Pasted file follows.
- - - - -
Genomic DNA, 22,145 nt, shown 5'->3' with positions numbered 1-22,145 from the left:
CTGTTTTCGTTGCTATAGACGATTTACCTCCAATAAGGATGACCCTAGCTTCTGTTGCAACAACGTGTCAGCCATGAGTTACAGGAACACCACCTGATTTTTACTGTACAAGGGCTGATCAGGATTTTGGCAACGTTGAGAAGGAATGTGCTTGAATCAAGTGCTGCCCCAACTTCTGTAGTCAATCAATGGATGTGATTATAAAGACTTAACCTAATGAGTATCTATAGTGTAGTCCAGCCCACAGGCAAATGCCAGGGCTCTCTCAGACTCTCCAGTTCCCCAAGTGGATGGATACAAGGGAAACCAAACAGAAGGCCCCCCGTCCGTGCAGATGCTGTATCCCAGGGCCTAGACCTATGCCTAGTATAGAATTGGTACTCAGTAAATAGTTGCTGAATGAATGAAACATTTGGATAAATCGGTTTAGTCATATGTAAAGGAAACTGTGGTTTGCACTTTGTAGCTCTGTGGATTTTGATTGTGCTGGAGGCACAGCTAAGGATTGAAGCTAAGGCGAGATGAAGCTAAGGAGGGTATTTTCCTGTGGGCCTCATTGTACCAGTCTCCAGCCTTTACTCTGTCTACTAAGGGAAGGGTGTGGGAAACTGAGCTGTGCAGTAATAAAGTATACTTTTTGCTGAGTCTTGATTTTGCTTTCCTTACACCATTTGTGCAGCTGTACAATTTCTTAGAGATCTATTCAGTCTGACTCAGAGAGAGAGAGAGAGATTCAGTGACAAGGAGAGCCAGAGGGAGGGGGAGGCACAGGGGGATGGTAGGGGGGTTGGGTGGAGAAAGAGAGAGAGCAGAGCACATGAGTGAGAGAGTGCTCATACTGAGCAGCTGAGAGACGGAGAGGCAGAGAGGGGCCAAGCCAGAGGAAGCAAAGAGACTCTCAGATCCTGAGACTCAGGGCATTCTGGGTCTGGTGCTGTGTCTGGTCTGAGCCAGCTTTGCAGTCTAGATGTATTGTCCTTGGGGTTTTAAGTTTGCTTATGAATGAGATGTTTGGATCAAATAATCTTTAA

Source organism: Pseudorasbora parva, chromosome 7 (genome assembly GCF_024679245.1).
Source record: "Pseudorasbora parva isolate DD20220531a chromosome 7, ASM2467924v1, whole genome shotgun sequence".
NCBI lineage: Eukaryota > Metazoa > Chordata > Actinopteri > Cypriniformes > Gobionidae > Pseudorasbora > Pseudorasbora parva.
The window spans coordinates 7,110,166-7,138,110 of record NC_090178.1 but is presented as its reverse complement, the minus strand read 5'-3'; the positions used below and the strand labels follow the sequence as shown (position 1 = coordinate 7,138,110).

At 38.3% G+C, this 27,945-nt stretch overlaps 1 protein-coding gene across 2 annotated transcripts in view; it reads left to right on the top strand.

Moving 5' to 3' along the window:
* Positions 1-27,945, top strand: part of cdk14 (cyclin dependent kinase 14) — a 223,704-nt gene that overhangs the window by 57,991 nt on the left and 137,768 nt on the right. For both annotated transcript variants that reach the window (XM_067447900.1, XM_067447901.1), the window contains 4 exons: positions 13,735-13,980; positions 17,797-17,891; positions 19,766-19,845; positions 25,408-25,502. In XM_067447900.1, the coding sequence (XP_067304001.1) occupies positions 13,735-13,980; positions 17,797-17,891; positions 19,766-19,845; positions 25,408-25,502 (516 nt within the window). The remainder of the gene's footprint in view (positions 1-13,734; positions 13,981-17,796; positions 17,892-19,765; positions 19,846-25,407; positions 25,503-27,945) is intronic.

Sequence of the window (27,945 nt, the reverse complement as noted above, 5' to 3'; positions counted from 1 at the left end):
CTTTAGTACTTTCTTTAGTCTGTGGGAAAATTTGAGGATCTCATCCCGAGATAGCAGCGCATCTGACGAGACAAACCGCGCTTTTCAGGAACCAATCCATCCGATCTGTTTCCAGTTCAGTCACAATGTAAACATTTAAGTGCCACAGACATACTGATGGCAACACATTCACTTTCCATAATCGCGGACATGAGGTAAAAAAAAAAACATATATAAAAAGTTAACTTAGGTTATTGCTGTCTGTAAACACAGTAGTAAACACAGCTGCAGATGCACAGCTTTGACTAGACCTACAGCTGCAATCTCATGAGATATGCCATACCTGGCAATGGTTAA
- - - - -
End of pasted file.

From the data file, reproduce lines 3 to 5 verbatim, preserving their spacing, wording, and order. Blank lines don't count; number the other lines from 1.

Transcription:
Source organism: Pseudorasbora parva, chromosome 7 (genome assembly GCF_024679245.1).
Source record: "Pseudorasbora parva isolate DD20220531a chromosome 7, ASM2467924v1, whole genome shotgun sequence".
NCBI lineage: Eukaryota > Metazoa > Chordata > Actinopteri > Cypriniformes > Gobionidae > Pseudorasbora > Pseudorasbora parva.